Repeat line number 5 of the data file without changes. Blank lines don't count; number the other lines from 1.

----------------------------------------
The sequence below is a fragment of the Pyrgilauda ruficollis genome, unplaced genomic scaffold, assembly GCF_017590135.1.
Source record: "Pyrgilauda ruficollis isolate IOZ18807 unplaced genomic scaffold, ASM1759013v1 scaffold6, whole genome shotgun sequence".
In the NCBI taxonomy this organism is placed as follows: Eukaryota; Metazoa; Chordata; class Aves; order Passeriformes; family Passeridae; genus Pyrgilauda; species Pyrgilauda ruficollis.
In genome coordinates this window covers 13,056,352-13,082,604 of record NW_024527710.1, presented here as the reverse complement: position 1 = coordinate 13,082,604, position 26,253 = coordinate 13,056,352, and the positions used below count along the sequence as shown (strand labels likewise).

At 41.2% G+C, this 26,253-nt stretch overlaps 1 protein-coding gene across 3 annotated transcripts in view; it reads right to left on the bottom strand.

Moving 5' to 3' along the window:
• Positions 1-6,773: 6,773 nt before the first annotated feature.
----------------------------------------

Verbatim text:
At 41.2% G+C, this 26,253-nt stretch overlaps 1 protein-coding gene across 3 annotated transcripts in view; it reads right to left on the bottom strand.